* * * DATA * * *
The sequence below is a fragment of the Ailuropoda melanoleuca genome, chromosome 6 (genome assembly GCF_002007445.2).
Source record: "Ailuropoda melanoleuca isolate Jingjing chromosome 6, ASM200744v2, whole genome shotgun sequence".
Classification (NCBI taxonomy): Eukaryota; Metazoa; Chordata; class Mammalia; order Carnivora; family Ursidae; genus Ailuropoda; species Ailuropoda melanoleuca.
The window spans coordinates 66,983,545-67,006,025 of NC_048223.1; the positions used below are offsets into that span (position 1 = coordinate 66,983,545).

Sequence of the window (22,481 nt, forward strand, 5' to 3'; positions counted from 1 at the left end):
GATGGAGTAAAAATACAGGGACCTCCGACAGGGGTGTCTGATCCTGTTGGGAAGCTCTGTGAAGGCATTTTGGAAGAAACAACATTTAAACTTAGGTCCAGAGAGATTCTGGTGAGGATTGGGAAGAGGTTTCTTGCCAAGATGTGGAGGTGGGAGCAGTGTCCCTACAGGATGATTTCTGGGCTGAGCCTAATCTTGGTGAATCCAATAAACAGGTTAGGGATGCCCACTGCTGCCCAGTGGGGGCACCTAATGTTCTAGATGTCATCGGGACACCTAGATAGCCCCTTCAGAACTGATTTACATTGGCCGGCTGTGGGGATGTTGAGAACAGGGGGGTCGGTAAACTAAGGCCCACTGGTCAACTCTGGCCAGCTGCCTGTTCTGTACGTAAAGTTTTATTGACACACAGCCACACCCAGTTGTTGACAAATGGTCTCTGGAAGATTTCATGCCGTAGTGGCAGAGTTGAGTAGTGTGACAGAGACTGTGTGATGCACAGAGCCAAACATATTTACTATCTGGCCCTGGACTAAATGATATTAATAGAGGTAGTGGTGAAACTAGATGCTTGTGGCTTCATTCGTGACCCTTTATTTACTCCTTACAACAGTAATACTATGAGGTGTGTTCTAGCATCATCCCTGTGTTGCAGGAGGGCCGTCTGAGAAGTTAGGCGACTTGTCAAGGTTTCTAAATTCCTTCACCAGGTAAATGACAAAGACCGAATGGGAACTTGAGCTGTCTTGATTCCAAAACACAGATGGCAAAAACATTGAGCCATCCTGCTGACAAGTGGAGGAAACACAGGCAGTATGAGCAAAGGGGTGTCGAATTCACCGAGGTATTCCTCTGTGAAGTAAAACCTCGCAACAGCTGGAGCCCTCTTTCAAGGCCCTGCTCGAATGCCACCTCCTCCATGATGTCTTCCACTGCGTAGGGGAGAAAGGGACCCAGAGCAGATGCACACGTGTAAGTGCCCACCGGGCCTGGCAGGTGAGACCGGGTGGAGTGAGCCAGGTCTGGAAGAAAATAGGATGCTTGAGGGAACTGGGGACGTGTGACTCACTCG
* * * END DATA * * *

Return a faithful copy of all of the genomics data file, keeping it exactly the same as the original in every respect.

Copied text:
The sequence below is a fragment of the Ailuropoda melanoleuca genome, chromosome 6 (genome assembly GCF_002007445.2).
Source record: "Ailuropoda melanoleuca isolate Jingjing chromosome 6, ASM200744v2, whole genome shotgun sequence".
Classification (NCBI taxonomy): Eukaryota; Metazoa; Chordata; class Mammalia; order Carnivora; family Ursidae; genus Ailuropoda; species Ailuropoda melanoleuca.
The window spans coordinates 66,983,545-67,006,025 of NC_048223.1; the positions used below are offsets into that span (position 1 = coordinate 66,983,545).

Sequence of the window (22,481 nt, forward strand, 5' to 3'; positions counted from 1 at the left end):
GATGGAGTAAAAATACAGGGACCTCCGACAGGGGTGTCTGATCCTGTTGGGAAGCTCTGTGAAGGCATTTTGGAAGAAACAACATTTAAACTTAGGTCCAGAGAGATTCTGGTGAGGATTGGGAAGAGGTTTCTTGCCAAGATGTGGAGGTGGGAGCAGTGTCCCTACAGGATGATTTCTGGGCTGAGCCTAATCTTGGTGAATCCAATAAACAGGTTAGGGATGCCCACTGCTGCCCAGTGGGGGCACCTAATGTTCTAGATGTCATCGGGACACCTAGATAGCCCCTTCAGAACTGATTTACATTGGCCGGCTGTGGGGATGTTGAGAACAGGGGGGTCGGTAAACTAAGGCCCACTGGTCAACTCTGGCCAGCTGCCTGTTCTGTACGTAAAGTTTTATTGACACACAGCCACACCCAGTTGTTGACAAATGGTCTCTGGAAGATTTCATGCCGTAGTGGCAGAGTTGAGTAGTGTGACAGAGACTGTGTGATGCACAGAGCCAAACATATTTACTATCTGGCCCTGGACTAAATGATATTAATAGAGGTAGTGGTGAAACTAGATGCTTGTGGCTTCATTCGTGACCCTTTATTTACTCCTTACAACAGTAATACTATGAGGTGTGTTCTAGCATCATCCCTGTGTTGCAGGAGGGCCGTCTGAGAAGTTAGGCGACTTGTCAAGGTTTCTAAATTCCTTCACCAGGTAAATGACAAAGACCGAATGGGAACTTGAGCTGTCTTGATTCCAAAACACAGATGGCAAAAACATTGAGCCATCCTGCTGACAAGTGGAGGAAACACAGGCAGTATGAGCAAAGGGGTGTCGAATTCACCGAGGTATTCCTCTGTGAAGTAAAACCTCGCAACAGCTGGAGCCCTCTTTCAAGGCCCTGCTCGAATGCCACCTCCTCCATGATGTCTTCCACTGCGTAGGGGAGAAAGGGACCCAGAGCAGATGCACACGTGTAAGTGCCCACCGGGCCTGGCAGGTGAGACCGGGTGGAGTGAGCCAGGTCTGGAAGAAAATAGGATGCTTGAGGGAACTGGGGACGTGTGACTCACTCG